MichaelHamilton: 09:51 So, so we start to put dollar signs around these outcomes rather than talking about, you know, hacking in. Uh, and I would actually take some issue with that word hacking cause it’s, it’s really unspecific as to what that was. There’s a difference between I fooled you in giving me your password and I walked into your network versus I packaged some exploit and figured out how to get somebody to bite on something really exotic that will fly under the radar. Those things are different, but you can call them both hacking. So a little specificity there. I read the same article you did and I, you know, I thought that was a remarkably on specific button moving on records, disclosure, theft and extortion. And that that third one is just disruption of critical services and disruption for the sake of disruption is also a growing trend. And so when we’re talking about things like the Internet of things and medical devices that are vulnerable, um, the fact that if you, uh, attach a camera to the Internet and you haven’t done even the basics of changing the default credentials, it’ll be taken over 90 seconds, uh, and, and weaponized for other purposes.
MichaelHamilton: 10:55 So you know, if that, uh, impacts your, uh, continuity of operations and your operation is patient care, uh, that’s probably the worst outcome right there. The records disclosure is going to be, you know, a kind of, you know, interesting historical memory. If the ability for a hospital is intentionally, um, disrupted and there is no ransom to pay, there is no way to get it back and it’s just rebuild. So that’s how I would start the conversation. I would talk about these exposures, the dollar signs that are associated with them, and then talk about the two terms in risk lowering the likelihood of those outcomes and lowering the impact of those outcomes if and when they occur. Because these are fairly foreseeable events to your point in today’s world.
Bill Russell: 11:43 Well, let’s, uh, so that leads me in two directions. One is part of me wants to have us put on black hats and say, how are we getting in? Because that’s going to be one of the questions they ask us. It’s like, hey, how are people going to get in? But the other thing is when you have conversations like that with the board, they immediately go to risk, you know, risk. Oh, I know how to mitigate risks. Let’s get insurance. And then when this happens, you know, we, we lean on that cyber liability policy and you know, first of all, you’re not going to get a fine for 400 million because the federal government’s job is not to put you out of business unless you’re grossly negligent. Um, and for the most part, they, they need you providing care in those, in the communities that you’re serving in. So those, those fines end up being coming down pretty significantly. They could have easily put anthem out of business. Yeah, absolutely. Just do the numbers. Um, and so to a certain extent, we have to educate the board on more than just, hey, you know, there’s, there’s a risk, there’s a financial risk. There’s a lot of other risks associated with, so let’s put on our black hats for a second. Oh wait, let’s be Whitehead hackers. I guess, how are we getting in? I mean, the easiest is through people, right?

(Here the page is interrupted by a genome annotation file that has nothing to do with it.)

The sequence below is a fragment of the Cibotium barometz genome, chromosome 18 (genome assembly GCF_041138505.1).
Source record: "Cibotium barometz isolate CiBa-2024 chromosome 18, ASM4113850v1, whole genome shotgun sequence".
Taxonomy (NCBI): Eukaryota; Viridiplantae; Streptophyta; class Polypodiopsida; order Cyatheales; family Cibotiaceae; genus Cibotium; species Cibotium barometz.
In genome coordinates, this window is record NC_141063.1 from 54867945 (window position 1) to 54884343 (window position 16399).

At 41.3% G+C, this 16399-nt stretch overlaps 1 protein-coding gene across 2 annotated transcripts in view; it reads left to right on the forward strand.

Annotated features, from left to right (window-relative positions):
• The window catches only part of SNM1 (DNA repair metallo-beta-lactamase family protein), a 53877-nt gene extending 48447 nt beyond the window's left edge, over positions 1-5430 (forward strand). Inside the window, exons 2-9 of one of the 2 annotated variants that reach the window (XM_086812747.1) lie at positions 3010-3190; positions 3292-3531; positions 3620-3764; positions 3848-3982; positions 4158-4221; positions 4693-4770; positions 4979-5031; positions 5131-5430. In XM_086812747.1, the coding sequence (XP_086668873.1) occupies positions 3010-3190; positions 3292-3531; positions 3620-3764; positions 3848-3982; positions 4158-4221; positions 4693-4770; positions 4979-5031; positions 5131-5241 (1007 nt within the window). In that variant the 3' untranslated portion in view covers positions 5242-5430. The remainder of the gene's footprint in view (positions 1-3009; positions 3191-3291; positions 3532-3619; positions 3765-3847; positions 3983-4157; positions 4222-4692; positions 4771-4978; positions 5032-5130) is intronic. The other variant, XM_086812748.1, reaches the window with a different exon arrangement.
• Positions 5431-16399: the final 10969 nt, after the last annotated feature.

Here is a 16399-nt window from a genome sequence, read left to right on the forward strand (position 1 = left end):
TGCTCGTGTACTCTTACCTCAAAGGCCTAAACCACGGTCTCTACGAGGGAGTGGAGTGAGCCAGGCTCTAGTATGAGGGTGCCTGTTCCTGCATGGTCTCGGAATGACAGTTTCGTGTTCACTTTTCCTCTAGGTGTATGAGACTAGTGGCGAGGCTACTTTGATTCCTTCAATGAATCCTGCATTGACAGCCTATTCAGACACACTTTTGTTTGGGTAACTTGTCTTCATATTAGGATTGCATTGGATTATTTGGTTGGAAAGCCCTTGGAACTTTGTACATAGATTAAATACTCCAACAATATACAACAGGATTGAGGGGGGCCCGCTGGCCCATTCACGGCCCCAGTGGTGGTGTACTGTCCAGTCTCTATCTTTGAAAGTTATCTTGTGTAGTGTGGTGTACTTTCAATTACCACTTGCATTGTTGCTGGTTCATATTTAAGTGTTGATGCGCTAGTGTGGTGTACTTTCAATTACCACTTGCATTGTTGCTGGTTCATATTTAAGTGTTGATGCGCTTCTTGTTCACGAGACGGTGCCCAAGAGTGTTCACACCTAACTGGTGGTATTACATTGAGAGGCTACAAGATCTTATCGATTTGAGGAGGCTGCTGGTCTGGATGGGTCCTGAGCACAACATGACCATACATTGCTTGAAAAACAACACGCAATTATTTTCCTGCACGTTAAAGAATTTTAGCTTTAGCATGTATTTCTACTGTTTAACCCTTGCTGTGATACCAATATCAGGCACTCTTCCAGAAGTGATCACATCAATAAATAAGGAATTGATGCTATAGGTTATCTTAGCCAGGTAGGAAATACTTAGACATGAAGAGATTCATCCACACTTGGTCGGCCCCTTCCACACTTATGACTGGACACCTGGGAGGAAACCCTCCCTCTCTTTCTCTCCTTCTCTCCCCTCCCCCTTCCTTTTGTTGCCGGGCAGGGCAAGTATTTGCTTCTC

MichaelHamilton: 12:51 Right. Absolutely. It’s, you know, fooling somebody is a, a time honored tradition. And, uh, if I can get you to give me your password so that I can just march into your network, maybe implant some kind of malware that’s uh, you know, put it on your computer. Cause now I have access to it. Um, and you know, uh, start a ransomware event or something like that in order to extort the hospital. But what are we going to, credential theft is rampant right now.